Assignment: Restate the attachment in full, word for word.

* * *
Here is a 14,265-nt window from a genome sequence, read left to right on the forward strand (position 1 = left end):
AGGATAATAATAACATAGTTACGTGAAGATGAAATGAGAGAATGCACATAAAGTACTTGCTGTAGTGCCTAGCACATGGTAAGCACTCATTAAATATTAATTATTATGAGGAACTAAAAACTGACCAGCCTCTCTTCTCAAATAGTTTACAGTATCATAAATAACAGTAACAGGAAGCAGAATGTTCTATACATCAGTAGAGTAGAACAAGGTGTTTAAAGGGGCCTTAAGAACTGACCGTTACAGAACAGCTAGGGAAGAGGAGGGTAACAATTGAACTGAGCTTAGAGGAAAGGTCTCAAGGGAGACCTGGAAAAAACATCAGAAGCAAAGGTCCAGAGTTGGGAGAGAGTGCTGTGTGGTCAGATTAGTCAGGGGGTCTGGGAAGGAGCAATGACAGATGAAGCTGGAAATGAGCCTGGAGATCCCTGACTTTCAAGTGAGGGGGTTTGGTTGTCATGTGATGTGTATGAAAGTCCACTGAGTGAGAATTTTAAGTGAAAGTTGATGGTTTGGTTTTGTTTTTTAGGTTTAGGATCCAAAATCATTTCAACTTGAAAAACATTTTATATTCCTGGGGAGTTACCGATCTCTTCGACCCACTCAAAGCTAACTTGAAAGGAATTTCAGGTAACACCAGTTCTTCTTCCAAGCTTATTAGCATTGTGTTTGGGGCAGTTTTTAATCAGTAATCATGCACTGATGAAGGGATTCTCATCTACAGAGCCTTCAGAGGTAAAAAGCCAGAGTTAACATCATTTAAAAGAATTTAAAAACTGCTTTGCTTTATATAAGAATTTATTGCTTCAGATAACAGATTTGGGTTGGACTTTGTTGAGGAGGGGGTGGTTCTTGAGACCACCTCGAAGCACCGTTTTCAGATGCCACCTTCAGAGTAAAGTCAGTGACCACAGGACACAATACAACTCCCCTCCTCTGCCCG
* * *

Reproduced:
Here is a 14,265-nt window from a genome sequence, read left to right on the forward strand (position 1 = left end):
AGGATAATAATAACATAGTTACGTGAAGATGAAATGAGAGAATGCACATAAAGTACTTGCTGTAGTGCCTAGCACATGGTAAGCACTCATTAAATATTAATTATTATGAGGAACTAAAAACTGACCAGCCTCTCTTCTCAAATAGTTTACAGTATCATAAATAACAGTAACAGGAAGCAGAATGTTCTATACATCAGTAGAGTAGAACAAGGTGTTTAAAGGGGCCTTAAGAACTGACCGTTACAGAACAGCTAGGGAAGAGGAGGGTAACAATTGAACTGAGCTTAGAGGAAAGGTCTCAAGGGAGACCTGGAAAAAACATCAGAAGCAAAGGTCCAGAGTTGGGAGAGAGTGCTGTGTGGTCAGATTAGTCAGGGGGTCTGGGAAGGAGCAATGACAGATGAAGCTGGAAATGAGCCTGGAGATCCCTGACTTTCAAGTGAGGGGGTTTGGTTGTCATGTGATGTGTATGAAAGTCCACTGAGTGAGAATTTTAAGTGAAAGTTGATGGTTTGGTTTTGTTTTTTAGGTTTAGGATCCAAAATCATTTCAACTTGAAAAACATTTTATATTCCTGGGGAGTTACCGATCTCTTCGACCCACTCAAAGCTAACTTGAAAGGAATTTCAGGTAACACCAGTTCTTCTTCCAAGCTTATTAGCATTGTGTTTGGGGCAGTTTTTAATCAGTAATCATGCACTGATGAAGGGATTCTCATCTACAGAGCCTTCAGAGGTAAAAAGCCAGAGTTAACATCATTTAAAAGAATTTAAAAACTGCTTTGCTTTATATAAGAATTTATTGCTTCAGATAACAGATTTGGGTTGGACTTTGTTGAGGAGGGGGTGGTTCTTGAGACCACCTCGAAGCACCGTTTTCAGATGCCACCTTCAGAGTAAAGTCAGTGACCACAGGACACAATACAACTCCCCTCCTCTGCCCG